Dr Hazen has found that the compound carnitine, which is found in red meat, is broken down by bacteria in the intestine to a metabolite called TMAO. TMAO leads to an enhanced capacity to deposit cholesterol in the cells of our artery walls.

Do all people have these bacteria in their gut? Dr Hazen has shown that when meat eaters consume red meat, they get a burst of TMAO in their blood stream. However, when vegan and vegetarians eat the same quantity of red meat, no TMAO can be found in their blood stream. It appears that our gut flora changes based on what we eat. If we do not eat red meat for at least as year (as the vegan and vegetarians) we lose the bacteria in our gut that feed on the carnitine and spew out TMAO. If we regularly eat red meat, we are regularly providing these bacteria with food and energy, they continue to flourish and spew out TMAO with each red meat meal -- increasing deposition of cholesterol in our arteries.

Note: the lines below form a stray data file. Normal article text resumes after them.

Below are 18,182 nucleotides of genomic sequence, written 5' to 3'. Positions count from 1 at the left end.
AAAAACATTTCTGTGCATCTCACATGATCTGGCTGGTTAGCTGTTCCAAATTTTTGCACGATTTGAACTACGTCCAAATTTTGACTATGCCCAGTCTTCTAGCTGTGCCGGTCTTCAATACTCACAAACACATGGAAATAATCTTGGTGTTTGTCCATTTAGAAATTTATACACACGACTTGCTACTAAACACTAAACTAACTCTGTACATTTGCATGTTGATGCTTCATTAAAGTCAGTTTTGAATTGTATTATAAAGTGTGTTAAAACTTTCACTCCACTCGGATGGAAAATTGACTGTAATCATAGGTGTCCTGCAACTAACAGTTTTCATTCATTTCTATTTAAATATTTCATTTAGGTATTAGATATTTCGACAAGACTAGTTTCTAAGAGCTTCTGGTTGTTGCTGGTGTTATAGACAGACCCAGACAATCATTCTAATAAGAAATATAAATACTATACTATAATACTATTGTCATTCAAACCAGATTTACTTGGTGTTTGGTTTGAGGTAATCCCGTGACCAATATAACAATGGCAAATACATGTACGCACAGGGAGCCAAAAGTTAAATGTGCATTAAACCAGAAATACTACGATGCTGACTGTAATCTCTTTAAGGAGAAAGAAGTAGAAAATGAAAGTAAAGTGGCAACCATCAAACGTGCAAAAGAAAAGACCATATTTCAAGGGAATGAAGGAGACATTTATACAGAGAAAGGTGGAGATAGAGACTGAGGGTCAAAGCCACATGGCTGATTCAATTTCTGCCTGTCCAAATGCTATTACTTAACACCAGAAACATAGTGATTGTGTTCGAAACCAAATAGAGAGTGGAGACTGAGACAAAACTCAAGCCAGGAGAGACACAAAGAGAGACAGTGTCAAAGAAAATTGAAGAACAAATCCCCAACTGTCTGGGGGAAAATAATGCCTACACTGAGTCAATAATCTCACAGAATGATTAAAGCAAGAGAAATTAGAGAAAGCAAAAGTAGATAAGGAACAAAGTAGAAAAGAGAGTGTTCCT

These findings have significant short terms and long term implications.
In the short term, we now understand just how and why it is important to limit or eliminate red meat from our diets. The less red meat we eat, the less TMAO producing bacteria we have in our gut, the less bacteria - the less TMAO in our blod and the less build up of plaque in our arteries.
In the long term, researchers may be able to develop a pill that will kill off the specific TMAO producing bacteria. This would dramatically increase the safety of eating red meat. Remember, red meat is not all bad -- it is an excellent source of protein and B vitamins.

Tuesday, April 9, 2013

High Blood Pressure

CardioSmart (@CardioSmart)

4/7/13, 2:31 PM

Globally, elevated BP is reported to cause 51% of stroke deaths & 45% of coronary heart disease deaths #WorldHealthDay #CutRisks